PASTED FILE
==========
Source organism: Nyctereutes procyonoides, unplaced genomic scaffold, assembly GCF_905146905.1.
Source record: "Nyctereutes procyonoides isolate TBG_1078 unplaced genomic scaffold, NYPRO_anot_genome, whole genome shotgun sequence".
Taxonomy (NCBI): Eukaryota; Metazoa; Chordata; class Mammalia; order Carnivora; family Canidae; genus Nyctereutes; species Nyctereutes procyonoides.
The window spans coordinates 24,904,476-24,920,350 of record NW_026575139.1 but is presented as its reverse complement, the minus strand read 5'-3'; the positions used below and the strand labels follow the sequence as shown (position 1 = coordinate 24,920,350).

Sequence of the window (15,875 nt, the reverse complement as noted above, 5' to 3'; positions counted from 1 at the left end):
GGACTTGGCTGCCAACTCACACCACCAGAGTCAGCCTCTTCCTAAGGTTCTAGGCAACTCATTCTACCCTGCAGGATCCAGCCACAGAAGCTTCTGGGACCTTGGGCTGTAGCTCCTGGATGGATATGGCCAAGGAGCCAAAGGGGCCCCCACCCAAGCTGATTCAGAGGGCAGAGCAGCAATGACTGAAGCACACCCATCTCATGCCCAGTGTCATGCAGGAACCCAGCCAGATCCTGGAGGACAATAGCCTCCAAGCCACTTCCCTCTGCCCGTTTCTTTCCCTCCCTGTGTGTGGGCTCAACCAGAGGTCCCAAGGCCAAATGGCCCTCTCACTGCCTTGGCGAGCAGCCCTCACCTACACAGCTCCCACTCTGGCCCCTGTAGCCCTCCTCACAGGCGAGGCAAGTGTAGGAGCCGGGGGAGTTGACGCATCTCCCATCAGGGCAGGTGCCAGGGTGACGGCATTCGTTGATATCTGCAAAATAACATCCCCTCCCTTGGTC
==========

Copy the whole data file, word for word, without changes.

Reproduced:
Source organism: Nyctereutes procyonoides, unplaced genomic scaffold, assembly GCF_905146905.1.
Source record: "Nyctereutes procyonoides isolate TBG_1078 unplaced genomic scaffold, NYPRO_anot_genome, whole genome shotgun sequence".
Taxonomy (NCBI): Eukaryota; Metazoa; Chordata; class Mammalia; order Carnivora; family Canidae; genus Nyctereutes; species Nyctereutes procyonoides.
The window spans coordinates 24,904,476-24,920,350 of record NW_026575139.1 but is presented as its reverse complement, the minus strand read 5'-3'; the positions used below and the strand labels follow the sequence as shown (position 1 = coordinate 24,920,350).

Sequence of the window (15,875 nt, the reverse complement as noted above, 5' to 3'; positions counted from 1 at the left end):
GGACTTGGCTGCCAACTCACACCACCAGAGTCAGCCTCTTCCTAAGGTTCTAGGCAACTCATTCTACCCTGCAGGATCCAGCCACAGAAGCTTCTGGGACCTTGGGCTGTAGCTCCTGGATGGATATGGCCAAGGAGCCAAAGGGGCCCCCACCCAAGCTGATTCAGAGGGCAGAGCAGCAATGACTGAAGCACACCCATCTCATGCCCAGTGTCATGCAGGAACCCAGCCAGATCCTGGAGGACAATAGCCTCCAAGCCACTTCCCTCTGCCCGTTTCTTTCCCTCCCTGTGTGTGGGCTCAACCAGAGGTCCCAAGGCCAAATGGCCCTCTCACTGCCTTGGCGAGCAGCCCTCACCTACACAGCTCCCACTCTGGCCCCTGTAGCCCTCCTCACAGGCGAGGCAAGTGTAGGAGCCGGGGGAGTTGACGCATCTCCCATCAGGGCAGGTGCCAGGGTGACGGCATTCGTTGATATCTGCAAAATAACATCCCCTCCCTTGGTC